I know no men in that position.

Tazerface Mon 21-Aug-17 15:58:33

I would also consider going back and DH being the SAHP. It seems more logical to do it that way when his earnings are so erratic - you can go back on a good full time wage. Don't forget that time out of work could have a negative effect on you if you want to go back later.

Tazerface Mon 21-Aug-17 16:00:35

Also your comment about 'missing out on your child growing up' is extremely telling about why you have come to this arse-about-face way of thinking.

I agree with others, you're thinking short term and personally I don't think short or long term your proposal will work out well for you.

Heratnumber7 Mon 21-Aug-17 16:01:49

What Shox said.

hiimmumma Mon 21-Aug-17 16:06:21

Thanks for the responses

DH earns way more than me over the course of a year. It's just not as reliable. He isn't freelance but is on commission, so others are finding him work.
I wouldn't be able to cover the mortgage and bills etc on my salary alone.

We would share the cost, we have a joint bank account.

I should think about the long term, thanks for those who pointed that out. I was just thinking about now.
I guess because I'm already feeling like I don't want to leave my baby I can't see past that.

PennyTentiary Mon 21-Aug-17 16:08:02

I'd say go back to work. If you don't like it you could look at pt work there or elsewhere. I'd never advise a man or woman to give up their jobs because it would leave you in a very vulnerable decision should you split. Also, when the child is a few years older it can be very difficult to re enter the workplace and you will probably wish you kept a foot in the door.

jay55 Mon 21-Aug-17 16:08:57

Will you get childcare vouchers and so win a bit on tax? Do your employer contribute well to your pension?

BackforGood Mon 21-Aug-17 16:10:36

The point is, this is a short term hit, that keeps you in your career, which is likely to have to last45years+
As a couple, childcare is an enormous amount to take from your salarie*s*, for the relatively short length of time they are in daycare, but it is part of being a parent, and is a small price to pay over the longer journey, to keep your career going.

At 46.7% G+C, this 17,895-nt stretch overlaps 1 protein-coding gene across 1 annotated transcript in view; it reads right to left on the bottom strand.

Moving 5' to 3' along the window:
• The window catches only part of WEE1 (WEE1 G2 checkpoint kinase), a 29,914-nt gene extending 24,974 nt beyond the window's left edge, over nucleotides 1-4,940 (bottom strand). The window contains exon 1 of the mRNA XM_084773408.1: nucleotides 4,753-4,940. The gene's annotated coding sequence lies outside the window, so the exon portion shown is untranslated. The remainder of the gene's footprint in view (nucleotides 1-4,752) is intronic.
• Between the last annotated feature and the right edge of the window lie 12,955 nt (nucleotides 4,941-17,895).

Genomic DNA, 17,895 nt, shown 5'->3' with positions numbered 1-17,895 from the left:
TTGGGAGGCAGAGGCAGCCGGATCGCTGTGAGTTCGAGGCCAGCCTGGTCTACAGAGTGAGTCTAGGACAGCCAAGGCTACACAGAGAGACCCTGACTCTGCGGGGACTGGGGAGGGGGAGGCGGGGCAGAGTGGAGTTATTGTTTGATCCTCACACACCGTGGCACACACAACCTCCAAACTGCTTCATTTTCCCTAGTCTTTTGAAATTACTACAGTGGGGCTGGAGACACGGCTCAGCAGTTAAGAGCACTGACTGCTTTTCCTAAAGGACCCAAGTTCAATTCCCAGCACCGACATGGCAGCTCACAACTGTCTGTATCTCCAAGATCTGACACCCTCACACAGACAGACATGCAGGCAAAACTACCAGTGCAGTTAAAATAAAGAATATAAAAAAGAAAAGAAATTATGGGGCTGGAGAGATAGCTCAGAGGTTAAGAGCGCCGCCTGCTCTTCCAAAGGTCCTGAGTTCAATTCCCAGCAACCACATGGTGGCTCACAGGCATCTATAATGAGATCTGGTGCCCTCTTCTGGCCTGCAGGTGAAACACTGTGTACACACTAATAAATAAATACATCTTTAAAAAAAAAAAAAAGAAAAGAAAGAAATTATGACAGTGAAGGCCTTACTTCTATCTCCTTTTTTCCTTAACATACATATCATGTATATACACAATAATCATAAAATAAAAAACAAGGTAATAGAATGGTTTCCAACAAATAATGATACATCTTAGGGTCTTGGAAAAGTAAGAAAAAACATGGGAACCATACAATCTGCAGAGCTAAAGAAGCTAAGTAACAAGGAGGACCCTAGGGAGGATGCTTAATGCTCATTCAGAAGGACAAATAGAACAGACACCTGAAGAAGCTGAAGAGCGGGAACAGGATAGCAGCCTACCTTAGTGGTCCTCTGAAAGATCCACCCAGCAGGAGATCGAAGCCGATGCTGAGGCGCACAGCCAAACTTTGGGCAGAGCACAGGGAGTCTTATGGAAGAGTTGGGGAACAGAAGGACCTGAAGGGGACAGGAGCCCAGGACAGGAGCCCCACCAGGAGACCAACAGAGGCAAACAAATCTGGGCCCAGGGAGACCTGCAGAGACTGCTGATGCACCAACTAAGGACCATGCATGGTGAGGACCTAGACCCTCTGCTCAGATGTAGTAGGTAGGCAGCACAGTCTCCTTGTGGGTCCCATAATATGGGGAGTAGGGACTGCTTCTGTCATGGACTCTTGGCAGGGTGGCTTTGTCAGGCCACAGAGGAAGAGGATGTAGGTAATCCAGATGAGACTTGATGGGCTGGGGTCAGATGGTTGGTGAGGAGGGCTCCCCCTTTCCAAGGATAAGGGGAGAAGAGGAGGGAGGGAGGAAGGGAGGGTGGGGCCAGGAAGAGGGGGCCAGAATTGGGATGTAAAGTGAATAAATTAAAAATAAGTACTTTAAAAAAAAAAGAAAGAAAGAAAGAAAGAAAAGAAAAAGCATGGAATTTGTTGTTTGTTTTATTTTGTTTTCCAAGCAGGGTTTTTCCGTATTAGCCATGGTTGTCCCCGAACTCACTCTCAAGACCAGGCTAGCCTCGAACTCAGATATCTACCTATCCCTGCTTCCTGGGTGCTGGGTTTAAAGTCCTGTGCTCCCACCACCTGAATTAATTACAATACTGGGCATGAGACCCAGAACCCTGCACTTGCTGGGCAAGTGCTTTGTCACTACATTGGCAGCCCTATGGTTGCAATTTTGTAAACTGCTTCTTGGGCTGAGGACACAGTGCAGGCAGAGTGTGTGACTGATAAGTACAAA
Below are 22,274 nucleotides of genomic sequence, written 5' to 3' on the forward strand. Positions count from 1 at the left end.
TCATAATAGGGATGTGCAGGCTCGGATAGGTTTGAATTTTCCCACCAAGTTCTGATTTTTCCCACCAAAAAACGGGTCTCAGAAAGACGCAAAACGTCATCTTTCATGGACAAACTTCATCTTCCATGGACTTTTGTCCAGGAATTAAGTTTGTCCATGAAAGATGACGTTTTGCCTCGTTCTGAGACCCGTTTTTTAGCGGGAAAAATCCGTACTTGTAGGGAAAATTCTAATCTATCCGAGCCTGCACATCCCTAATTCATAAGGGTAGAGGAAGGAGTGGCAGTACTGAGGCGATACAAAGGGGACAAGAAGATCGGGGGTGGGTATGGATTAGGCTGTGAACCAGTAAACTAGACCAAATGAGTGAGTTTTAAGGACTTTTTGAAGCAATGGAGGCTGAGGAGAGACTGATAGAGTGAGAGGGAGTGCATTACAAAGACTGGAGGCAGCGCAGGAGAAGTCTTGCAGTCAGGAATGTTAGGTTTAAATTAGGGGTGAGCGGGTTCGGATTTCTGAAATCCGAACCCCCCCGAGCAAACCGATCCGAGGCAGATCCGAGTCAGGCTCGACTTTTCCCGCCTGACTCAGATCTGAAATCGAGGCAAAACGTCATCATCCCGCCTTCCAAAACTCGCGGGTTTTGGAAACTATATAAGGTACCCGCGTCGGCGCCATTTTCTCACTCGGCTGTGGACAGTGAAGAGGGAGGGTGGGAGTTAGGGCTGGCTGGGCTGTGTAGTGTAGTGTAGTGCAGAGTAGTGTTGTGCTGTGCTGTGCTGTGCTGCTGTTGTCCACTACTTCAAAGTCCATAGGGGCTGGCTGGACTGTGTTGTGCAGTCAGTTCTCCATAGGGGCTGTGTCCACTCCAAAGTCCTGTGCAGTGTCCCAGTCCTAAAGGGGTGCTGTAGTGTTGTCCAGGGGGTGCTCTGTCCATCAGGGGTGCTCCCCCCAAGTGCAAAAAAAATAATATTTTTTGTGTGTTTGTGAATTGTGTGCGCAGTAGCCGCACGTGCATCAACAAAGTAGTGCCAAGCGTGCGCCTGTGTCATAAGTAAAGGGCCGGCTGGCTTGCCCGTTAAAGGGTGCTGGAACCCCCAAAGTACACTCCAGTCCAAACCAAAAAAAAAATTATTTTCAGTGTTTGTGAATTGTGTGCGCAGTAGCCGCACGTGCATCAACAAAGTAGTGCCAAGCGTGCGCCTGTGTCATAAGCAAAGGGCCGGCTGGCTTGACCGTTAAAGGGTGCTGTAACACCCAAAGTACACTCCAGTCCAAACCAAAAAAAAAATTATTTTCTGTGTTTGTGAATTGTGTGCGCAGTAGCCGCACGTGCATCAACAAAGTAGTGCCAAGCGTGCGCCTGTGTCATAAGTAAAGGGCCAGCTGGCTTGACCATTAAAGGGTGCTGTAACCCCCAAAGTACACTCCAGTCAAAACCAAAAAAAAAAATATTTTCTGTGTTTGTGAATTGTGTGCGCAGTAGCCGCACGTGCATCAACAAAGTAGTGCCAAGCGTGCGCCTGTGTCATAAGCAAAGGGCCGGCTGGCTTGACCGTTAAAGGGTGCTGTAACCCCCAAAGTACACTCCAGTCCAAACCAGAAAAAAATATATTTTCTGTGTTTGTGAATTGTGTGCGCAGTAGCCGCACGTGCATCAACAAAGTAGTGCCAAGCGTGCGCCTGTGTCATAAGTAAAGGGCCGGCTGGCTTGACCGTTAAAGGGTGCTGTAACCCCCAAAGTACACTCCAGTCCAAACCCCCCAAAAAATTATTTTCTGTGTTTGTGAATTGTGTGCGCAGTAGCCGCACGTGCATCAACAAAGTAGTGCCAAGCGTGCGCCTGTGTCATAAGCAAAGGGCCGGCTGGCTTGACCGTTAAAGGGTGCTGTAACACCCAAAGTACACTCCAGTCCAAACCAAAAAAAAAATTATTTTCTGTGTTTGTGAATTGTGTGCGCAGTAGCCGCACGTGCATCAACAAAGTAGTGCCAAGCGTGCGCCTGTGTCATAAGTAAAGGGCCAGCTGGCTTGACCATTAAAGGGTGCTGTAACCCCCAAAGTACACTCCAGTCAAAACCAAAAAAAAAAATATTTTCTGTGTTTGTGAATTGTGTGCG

Gorgosparta Mon 21-Aug-17 16:13:04

I would go back.

The drop in whats left is worth it, imo. Its an investment in your future.

You need to make a choice that suits your family. But it does sound like you want to stay at home but think you have to come up with other reasons?

Is that to justify it to yourself, dh or to other people.

Being a sahm is a perfectly valid choice. It does leave you vulnerable and put stress on the one who is soley financially responsible for the family.

But if its what you want and dh is in agreement, do it. But recognise its a choice you are making.

hiimmumma Mon 21-Aug-17 16:13:54

I think if I took say 5 years out I would find it really hard to get back in, especially at my level.
Not impossible though.
Something to think about. Thanks Thinkabout I'll have a chat with my husband and try and see where I/we would be int he future in each scenario. It's a good way to look at it.

And to make it clear we would both contribute towards childcare costs, it's just a simple equation to work out how much better or worse off we would be as a family.
We have a joint account so it wouldn't just be on me to pay it 100%

I can get childcare vouchers yes and they do contribute towards my pension. Both valid points jay55

Dadstheworld Mon 21-Aug-17 16:14:00


Exactly our position, We're taking the hit now as it easier to adjust our lifestyle slightly shortterm.

5rivers7hills Mon 21-Aug-17 16:16:05

The early years will be hard - but you will be in a much better position long term if you can get through these child care heavy years.

Your career progress, pension, equality in the relationship... very important.

hiimmumma Mon 21-Aug-17 16:17:43

I do want to stay at home yes, not forever but just for a bit longer.
That's why I'm finding it so hard I think. Deep down I don't want to go back and then it feels like it's not even financially beneficial it makes it even harder.

But I think I just need to suck it up and accept it and look at is as an investment in the future as pp have said.

Babbitywabbit Mon 21-Aug-17 16:17:48

You're in the same position as many women - for the time being you may see very little immediate financial gain, but in the long term you'll have career progress and of course pension contributions.